|Date of Birth||April 5, 1888|
|Place of Birth||Workington, Cumberland County|
|Next of Kin||James McIlwaine (father), Belfast, Ireland|
|Trade / Calling||Teamster|
|Service Record||Link to Service Record|
|Force||Canadian Expeditionary Force|
|Enlisted / Conscripted||Enlisted|
|Place of Enlistment||Kenora, Ontario|
|Address at Enlistment||Norman, Ontario|
|Date of Enlistment||February 11, 1916|
|Age at Enlistment||27|
|Theatre of Service||Europe|
|Prisoner of War||No|
|Date of Death||March 6, 1959|
|Age at Death||70|
|Buried At||Lake of the Woods Cemetery, Kenora, Ontario|
|Plot||RCE Row 27 Grave 14|
Private John Edward McIlwaine served for two years in France and Belgium with the 43rd Battalion (Cameron Highlanders of Canada). He was wounded twice and became ill with influenza but he survived the war.
John was born on 5 April 1888 in Workington, Cumberland County, England. His parents, James McIlwaine and Margaret McLoughlan, were both born in Ireland. James was a blacksmith and he and his wife had at least six children: Ellen, Margaret, James, Elizabeth, John and Charles. In 1891 they were still living in Workington but by the time of the 1901 census the family had moved to Belfast and John’s father was a widow. In 1911 John was working as a shipyard labourer in Belfast and living with his sister Ellen (Mrs. John Scott). He immigrated to Canada in the spring of 1913, at age 25, arriving on 26 May on the SS Athenia with his destination listed as Keewatin, Ontario.
By early 1916 John was working as a clerk and teamster at Holden Ritchie’s grocery store in the village of Norman. He enlisted in the neighbouring town of Kenora on 11 February 1916, joining the 94th Overseas Battalion. The 94th was based in Port Arthur and recruited throughout northwestern Ontario. In May the Kenora volunteers were sent to Port Arthur to join the rest of the unit. They left for Quebec two weeks later and spent a short time at Valcartier Camp in Quebec before embarking from Halifax on 28 June on the SS Olympic. In England the recruits were absorbed into reserve battalions to be used as reinforcements for other units.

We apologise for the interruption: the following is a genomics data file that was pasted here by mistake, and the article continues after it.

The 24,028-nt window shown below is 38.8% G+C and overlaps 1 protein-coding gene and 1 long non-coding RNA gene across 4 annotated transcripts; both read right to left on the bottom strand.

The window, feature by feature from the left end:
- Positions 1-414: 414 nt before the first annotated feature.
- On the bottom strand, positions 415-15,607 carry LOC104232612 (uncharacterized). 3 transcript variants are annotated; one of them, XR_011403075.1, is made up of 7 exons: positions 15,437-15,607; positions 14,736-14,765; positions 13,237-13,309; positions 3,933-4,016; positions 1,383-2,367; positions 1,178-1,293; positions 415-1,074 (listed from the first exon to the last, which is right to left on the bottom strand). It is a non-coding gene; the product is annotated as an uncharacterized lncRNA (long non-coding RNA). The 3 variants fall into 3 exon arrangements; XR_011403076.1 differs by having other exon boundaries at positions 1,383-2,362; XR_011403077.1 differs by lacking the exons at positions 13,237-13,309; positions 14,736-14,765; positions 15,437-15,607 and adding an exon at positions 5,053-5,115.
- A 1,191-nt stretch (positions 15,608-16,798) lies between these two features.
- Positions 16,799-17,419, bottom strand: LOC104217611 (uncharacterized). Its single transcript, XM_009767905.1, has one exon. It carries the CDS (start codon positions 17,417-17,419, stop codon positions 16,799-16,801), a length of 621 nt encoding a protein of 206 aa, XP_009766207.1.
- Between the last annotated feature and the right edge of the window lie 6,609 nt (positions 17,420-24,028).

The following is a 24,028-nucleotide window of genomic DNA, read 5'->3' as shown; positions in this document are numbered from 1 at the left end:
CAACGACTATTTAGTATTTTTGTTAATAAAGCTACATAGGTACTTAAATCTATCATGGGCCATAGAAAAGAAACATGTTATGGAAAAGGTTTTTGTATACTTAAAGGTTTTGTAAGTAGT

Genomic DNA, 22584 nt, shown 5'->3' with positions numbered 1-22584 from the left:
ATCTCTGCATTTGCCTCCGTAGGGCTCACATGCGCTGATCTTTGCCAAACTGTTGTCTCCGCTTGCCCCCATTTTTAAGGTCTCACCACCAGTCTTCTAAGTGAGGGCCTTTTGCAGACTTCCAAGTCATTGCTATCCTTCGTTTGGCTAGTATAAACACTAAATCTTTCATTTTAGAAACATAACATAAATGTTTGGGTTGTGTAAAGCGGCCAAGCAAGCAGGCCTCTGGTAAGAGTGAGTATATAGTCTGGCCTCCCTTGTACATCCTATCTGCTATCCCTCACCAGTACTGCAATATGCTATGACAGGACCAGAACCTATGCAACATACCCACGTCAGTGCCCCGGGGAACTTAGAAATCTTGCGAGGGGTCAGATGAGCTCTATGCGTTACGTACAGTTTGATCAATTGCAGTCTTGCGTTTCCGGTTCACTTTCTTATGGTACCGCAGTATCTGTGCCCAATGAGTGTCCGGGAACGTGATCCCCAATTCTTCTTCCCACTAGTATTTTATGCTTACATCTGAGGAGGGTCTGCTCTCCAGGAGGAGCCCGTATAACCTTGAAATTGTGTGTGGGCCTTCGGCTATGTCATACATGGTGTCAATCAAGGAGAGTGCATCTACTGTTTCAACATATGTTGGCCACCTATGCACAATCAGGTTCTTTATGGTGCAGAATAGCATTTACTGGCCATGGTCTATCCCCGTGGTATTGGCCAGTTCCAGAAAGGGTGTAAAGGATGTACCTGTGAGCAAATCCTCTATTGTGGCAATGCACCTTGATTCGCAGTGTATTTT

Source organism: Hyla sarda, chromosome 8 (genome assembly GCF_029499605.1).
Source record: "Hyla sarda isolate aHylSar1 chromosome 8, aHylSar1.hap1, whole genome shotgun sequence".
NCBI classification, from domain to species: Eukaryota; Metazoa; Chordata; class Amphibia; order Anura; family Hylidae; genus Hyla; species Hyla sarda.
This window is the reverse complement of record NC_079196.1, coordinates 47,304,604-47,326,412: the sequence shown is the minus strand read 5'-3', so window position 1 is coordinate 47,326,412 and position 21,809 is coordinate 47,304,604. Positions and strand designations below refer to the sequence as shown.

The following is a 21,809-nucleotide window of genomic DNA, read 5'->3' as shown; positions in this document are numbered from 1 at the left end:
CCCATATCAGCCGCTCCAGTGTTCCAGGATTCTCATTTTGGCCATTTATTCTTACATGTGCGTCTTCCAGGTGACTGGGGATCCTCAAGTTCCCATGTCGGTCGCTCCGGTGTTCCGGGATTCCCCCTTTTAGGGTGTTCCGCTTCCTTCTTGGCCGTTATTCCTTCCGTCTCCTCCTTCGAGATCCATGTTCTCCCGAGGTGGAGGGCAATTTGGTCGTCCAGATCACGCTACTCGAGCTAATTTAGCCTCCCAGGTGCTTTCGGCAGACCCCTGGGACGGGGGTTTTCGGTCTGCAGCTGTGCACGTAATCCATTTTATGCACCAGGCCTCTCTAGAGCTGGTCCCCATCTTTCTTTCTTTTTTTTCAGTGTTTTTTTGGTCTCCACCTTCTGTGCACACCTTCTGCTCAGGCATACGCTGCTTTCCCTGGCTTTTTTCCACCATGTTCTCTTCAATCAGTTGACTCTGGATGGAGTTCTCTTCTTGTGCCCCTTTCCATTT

John trained for a month with the 17th Reserve Battalion and on 24 August he was sent to France to be attached to a front line unit, the 43rd Battalion (Cameron Highlanders of Canada). However before he joined them he was reclassified as permanent base, due to flat feet, and he was posted instead to the Canadian Corps Composite Company. He served with the Composite Company until the end of February 1917 when he was sent to join the 43rd Battalion in the field. Around that time the Canadians began training for their next major assault, the Battle of Vimy Ridge (9-14 April 1917). It was the first time all four Canadian Divisions were used in one operation and the carefully planned attack was a remarkable success.